Terrain and Tactics

Terrain and Tactics

Terrain and Tactics

Terrain and Tactics

Synopsis

O'Sullivan offers a unique geographical look at military strategy and tactics, focusing on recent warfare and weighing the balance of advantage for combatants in different geographic settings. He surveys the global variety of physical habitats from a military viewpoint, provides a geography of war since 1945, and analyzes a selection of ancient and modern battles in developing a set of classical tactical ploys. Also explored are a broad range of modern weapons and tactics, guerrilla operations and urban warfare, and the details of the British Army/IRA conflict.

Excerpt

War is the usual and all too frequent means of resolving political conflicts. Wars are almost invariably about who controls what territory. Whether the fight be civil or between nations, it usually involves turf and, thus, geography. While political geography addresses the causes of these conflicts, military geography consists of the use of geographical knowledge in describing and analyzing the employment of armed force. Although geographers have provided advice and expertise for war, the object of this book is not to tell soldiers how to win. The attitude adopted is analytic and academic rather than prescriptive and partisan. The objective is to weigh the balance of advantage for combatants in different geographic settings, taking as material and impersonal a viewpoint as possible. The moral hope underlying this endeavor is that war will prove futile, that the benefit of the outcome will prove to be swamped by the enormous cost in lives and resources inevitably involved. It is toward those measurements and judgments that what is offered here contributes.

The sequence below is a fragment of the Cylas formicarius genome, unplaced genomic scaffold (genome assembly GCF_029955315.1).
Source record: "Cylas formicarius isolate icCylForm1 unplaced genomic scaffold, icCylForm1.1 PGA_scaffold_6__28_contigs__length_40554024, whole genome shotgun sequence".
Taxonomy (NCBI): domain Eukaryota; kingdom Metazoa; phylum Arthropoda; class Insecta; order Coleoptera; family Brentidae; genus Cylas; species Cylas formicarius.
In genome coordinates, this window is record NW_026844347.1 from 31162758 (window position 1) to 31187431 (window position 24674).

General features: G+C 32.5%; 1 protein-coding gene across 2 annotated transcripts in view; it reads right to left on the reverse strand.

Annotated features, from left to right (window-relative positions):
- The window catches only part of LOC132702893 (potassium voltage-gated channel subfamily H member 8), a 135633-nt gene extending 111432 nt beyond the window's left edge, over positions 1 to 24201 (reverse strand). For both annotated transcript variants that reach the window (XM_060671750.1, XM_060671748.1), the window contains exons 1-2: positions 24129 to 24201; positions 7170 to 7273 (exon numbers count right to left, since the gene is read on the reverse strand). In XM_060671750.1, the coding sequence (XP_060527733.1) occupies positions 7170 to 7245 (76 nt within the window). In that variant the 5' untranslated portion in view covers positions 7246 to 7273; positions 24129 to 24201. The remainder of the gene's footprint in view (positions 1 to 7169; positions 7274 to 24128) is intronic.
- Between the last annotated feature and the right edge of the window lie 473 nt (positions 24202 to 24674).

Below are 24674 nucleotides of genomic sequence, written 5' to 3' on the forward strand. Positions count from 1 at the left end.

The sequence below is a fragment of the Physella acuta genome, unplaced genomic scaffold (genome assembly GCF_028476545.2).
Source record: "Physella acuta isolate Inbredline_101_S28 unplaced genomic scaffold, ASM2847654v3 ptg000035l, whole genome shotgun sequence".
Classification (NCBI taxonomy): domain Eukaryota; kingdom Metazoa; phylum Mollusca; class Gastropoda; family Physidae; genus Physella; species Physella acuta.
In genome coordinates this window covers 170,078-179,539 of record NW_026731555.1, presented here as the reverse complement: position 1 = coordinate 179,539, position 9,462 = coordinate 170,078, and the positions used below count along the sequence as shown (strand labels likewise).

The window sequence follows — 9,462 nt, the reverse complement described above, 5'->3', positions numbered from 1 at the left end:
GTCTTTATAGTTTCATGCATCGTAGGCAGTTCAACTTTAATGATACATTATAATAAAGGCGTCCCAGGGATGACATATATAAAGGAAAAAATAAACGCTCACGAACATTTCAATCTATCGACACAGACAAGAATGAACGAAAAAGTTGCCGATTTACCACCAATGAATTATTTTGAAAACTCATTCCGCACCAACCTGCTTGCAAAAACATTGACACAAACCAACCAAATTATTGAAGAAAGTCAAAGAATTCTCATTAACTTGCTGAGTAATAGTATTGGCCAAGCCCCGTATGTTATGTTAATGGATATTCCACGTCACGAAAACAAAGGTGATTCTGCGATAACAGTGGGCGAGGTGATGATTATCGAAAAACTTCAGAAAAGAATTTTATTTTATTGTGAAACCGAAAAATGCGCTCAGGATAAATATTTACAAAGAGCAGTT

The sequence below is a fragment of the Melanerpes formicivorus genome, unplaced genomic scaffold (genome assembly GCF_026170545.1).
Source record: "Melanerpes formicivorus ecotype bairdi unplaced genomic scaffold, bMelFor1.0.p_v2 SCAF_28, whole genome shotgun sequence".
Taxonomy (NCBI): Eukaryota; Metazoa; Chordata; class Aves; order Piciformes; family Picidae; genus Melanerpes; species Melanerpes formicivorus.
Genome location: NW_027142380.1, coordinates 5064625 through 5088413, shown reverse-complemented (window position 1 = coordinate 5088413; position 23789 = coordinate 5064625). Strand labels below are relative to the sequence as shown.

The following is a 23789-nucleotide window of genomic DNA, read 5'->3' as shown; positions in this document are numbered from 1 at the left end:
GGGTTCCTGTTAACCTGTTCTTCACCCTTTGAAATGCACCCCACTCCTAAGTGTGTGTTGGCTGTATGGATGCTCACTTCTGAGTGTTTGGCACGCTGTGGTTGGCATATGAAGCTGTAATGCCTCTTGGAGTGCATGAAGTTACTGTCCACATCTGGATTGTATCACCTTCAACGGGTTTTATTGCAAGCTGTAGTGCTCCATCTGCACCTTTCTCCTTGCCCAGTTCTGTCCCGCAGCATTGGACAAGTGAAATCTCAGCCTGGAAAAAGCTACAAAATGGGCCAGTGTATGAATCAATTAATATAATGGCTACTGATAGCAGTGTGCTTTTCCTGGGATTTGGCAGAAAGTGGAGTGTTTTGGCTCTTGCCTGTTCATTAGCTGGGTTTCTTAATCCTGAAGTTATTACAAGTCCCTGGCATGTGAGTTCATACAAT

The geographer's viewpoint concentrates attention on the significance of location, distance, landscape and climate in determining the outcome of war. There is, of course, a long history of the application of geographical skills to military purposes. Much geographical exploration was done for this purpose. Topographic mapmaking emerged to serve artillery needs. The foundation of descriptive, regional geography was laid by naval intelligence services. The geographer's chief tool, the map, remains the premier instrument of military intelligence, decision and command. Intelligence on geographical conditions is fundamental to tactical or strategic success. Field Marshal Montgomery credited victory in battle to "transportation, administration and geography."

Besides this service of military needs, geographers have described in a scholarly vein the foundations and disposition of military might and its . . .

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